We don’t know about you but to us it is still so very strange indeed that we didn’t get to see the two plotted sequels to David Fincher’s The Girl With The Dragon Tattoo, the 2011 English-language remake of the 2009 original (which got its two sequels) based on the acclaimed books by author Stieg Larsson. First released in 2005, the books were something of a phenomenon so a step onto the big screen was inevitable, as was the remake which arrived two years later and while it was critically acclaimed, its hefty budget mixed with its disappointing box office returns very sadly killed the series in its tracks – until now, with the series rebooted/quasi-sequelled with The Girl in the Spider’s Web.
It is still such a travesty that director Fincher along with stars Daniel Craig (despite his lack of accent) and Rooney Mara didn’t get the chance to return to the characters they had brought so vividly to the screen seven years ago but flash forward to 2018 and we now have our follow-up with Don’t Breathe and Evil Dead helmer Fede Alvarez taking the reins for this new installment based off of the David Lagercrantz novel that followed Larson’s original trilogy. Years after their first meet-up, Lisbeth (Claire Foy) and Mikael Blomqvist (Sverrir Gudnason) have been out of touch ever since the events of the first film (it’s assumed, anyway, even if it isn’t really a sequel to the first film as Blomquist hasn’t seen her for years) until a rogue computer expert named Frans Balder (Stephen Merchant) enlists Lisbeth’s help and their worlds collide again.
There’s a real strange feeling watching The Girl in the Spider’s Web in that you are seeing characters that you know and are compelled by but they aren’t quite what you were hoping for, contorted somewhat to fit a different style that doesn’t quite work. Alvarez, whose previous films were brilliantly executed, takes a similarly fast-paced, energetic approach for this one but it feels out of sync with what makes these characters so intriguing. It’s trying hard to be a thrill ride reminiscent of Bond or any of the numerous comic-book adaptations out in the ether these days (which many others have commented similarly) but with such a rich, thought-provoking backbone as this it seems rather out of place. Indeed, it makes the film feel somewhat simplistic, lacking in any real depth and more interested in moving from one bombastic set-piece to the next.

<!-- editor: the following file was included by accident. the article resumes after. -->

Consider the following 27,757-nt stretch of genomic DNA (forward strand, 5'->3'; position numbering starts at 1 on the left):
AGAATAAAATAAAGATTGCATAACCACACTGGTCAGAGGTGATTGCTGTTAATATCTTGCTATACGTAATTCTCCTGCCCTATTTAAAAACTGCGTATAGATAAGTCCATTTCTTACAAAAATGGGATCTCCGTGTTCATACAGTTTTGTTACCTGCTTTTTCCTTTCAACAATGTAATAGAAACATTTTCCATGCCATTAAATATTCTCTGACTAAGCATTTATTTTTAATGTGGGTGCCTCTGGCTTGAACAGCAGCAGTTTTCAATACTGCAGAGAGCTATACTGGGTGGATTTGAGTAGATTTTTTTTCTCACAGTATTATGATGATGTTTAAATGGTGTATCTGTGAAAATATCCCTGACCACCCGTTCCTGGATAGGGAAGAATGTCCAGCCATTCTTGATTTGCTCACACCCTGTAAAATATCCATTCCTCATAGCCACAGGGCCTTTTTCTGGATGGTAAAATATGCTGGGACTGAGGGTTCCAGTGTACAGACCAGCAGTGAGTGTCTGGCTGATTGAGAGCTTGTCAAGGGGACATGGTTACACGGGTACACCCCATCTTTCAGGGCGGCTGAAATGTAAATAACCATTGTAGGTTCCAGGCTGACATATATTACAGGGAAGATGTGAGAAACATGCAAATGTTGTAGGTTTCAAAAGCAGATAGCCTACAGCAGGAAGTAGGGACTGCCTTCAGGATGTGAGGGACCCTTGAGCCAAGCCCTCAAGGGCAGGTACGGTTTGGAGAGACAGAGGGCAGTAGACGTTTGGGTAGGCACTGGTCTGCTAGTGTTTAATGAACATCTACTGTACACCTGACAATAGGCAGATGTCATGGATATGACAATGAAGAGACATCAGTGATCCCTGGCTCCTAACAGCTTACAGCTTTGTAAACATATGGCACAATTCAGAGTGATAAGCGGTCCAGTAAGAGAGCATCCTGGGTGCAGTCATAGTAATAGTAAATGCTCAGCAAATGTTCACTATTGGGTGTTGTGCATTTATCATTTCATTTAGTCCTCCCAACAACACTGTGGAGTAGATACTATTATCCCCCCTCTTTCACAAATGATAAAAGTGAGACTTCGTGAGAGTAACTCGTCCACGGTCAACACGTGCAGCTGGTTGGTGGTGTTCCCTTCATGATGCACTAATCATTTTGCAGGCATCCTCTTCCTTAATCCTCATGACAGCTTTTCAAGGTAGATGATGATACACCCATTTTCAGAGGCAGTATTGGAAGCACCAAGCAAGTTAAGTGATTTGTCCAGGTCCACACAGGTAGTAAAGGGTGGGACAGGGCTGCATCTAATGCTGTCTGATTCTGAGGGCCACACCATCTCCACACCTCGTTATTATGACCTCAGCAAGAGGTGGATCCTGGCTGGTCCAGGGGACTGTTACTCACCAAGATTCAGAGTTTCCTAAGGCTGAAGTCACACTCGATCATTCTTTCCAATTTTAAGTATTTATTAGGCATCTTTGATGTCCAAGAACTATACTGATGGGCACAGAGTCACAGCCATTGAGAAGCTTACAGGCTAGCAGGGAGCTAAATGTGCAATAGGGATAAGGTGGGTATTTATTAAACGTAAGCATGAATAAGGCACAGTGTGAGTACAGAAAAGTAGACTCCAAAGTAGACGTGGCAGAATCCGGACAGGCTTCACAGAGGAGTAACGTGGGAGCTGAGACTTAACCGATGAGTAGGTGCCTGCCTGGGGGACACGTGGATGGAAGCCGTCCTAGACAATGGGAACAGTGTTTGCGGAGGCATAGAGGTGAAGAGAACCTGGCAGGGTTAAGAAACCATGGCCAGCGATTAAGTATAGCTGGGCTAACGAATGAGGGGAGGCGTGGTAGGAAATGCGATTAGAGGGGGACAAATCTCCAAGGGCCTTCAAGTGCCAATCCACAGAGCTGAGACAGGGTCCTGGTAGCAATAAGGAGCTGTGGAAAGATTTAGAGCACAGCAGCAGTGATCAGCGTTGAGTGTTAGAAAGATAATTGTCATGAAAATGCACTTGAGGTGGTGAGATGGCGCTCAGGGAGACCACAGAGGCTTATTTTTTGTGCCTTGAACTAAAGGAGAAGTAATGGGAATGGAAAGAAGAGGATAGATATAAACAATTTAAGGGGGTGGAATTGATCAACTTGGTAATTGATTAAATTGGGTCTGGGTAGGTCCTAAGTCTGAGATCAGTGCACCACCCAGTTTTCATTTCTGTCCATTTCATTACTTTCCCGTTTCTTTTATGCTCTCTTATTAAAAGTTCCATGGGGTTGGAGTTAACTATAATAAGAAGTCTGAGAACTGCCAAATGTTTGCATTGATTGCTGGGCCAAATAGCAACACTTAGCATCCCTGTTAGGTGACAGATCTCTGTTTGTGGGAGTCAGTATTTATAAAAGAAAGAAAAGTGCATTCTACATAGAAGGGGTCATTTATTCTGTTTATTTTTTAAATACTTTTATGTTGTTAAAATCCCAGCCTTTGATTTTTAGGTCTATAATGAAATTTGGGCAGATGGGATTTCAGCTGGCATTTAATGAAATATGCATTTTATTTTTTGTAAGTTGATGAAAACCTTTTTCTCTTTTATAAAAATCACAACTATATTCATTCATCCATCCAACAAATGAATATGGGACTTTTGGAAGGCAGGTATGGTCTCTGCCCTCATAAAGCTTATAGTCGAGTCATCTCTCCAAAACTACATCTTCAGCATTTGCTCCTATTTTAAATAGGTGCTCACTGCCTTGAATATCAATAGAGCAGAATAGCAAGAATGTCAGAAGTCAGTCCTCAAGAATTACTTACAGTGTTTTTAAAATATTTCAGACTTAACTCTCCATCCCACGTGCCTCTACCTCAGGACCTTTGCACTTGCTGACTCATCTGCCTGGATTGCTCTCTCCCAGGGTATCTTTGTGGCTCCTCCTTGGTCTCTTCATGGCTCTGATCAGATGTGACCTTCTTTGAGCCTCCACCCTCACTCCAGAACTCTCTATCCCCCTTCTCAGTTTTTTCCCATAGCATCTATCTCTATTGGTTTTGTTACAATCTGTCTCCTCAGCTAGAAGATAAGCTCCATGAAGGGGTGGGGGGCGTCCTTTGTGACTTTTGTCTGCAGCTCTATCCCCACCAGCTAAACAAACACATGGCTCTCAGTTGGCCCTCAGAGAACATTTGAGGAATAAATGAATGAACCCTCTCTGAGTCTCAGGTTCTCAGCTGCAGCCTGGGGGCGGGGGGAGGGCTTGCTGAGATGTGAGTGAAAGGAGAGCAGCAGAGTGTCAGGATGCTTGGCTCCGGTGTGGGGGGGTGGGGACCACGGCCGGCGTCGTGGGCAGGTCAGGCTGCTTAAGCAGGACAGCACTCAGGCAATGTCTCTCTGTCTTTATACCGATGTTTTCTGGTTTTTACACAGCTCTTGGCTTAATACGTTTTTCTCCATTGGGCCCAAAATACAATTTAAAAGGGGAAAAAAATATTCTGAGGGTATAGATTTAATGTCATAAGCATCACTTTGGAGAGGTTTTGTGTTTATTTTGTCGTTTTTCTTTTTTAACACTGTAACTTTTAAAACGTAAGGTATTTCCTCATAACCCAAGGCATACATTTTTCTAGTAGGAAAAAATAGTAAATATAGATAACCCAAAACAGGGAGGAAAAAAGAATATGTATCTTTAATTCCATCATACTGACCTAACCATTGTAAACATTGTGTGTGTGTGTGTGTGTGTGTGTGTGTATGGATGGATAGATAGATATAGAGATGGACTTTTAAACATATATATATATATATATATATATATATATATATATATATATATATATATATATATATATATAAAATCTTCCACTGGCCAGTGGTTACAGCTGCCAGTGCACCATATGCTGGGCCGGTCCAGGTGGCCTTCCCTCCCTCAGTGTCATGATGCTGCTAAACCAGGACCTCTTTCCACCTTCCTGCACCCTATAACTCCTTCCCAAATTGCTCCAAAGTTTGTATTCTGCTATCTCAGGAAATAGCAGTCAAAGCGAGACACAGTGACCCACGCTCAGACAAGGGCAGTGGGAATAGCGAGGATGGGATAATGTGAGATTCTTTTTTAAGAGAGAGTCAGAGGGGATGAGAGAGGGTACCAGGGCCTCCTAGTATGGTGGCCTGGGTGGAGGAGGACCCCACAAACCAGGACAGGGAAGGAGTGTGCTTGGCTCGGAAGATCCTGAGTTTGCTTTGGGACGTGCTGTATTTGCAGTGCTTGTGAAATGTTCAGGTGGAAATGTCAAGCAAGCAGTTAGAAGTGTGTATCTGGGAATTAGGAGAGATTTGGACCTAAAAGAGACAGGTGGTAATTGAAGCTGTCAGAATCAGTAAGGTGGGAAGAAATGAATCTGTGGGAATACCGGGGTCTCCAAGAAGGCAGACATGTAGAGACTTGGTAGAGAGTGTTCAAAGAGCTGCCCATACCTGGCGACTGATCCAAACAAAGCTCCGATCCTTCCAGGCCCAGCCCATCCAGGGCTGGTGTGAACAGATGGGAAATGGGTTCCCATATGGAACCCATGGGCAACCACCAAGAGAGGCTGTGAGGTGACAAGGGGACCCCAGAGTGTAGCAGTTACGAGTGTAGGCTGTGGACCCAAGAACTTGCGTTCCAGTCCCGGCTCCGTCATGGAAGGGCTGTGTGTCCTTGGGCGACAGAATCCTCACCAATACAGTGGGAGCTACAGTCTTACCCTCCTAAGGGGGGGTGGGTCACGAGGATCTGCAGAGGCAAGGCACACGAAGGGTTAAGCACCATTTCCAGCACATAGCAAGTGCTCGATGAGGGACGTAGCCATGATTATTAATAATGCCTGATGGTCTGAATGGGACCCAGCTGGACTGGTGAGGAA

It reminds somewhat of Batman Forever – not in terms of content, of course, but similarly to how that film came about after its predecessor, Batman Returns, had been perceived a certain way and needed to be retconned and changed a little. Here, almost all the intrigue is taken out almost out of fear that an audience wouldn’t truly respond to it unless it had explosions, car chases and the rest. That said, there’s definitely some sustenance to be had with the brunt of the film’s better work coming from Foy who is impressive as Lisbeth: stripping her royal shackles from playing The Queen, it’s her most provocative and thunderous performance and under the dark, mysterious guise of her character, she performs superbly. Is she better than the others? Well, like with the aforementioned Caped Crusader, Foy, Mara and Rapace are very different and all deserving of praise.
So was this new version of the Millennium series really a worthwhile exercise? Well, if you’re looking for a thriller that’s more lean and mean than complex and evocative then this is more than likely the film for you, led by Claire Foy’s brilliant central performance, but in terms of a worthwhile follow-on from Fincher’s masterful work it’s sadly lacking and may well turn out to be, sadly, the last we see of Lisbeth Salander.
Scott J.Davis |
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Thriller | USA, 2018 | 15 | 21st November 2018 (UK) | Sony Pictures Releasing | Dir Fed Alvarez | Claire Foy, Sverrir Gudnason, Sylvia Hoeks, Lakeith Stanfield, Stephen Merchant, Vicky Krieps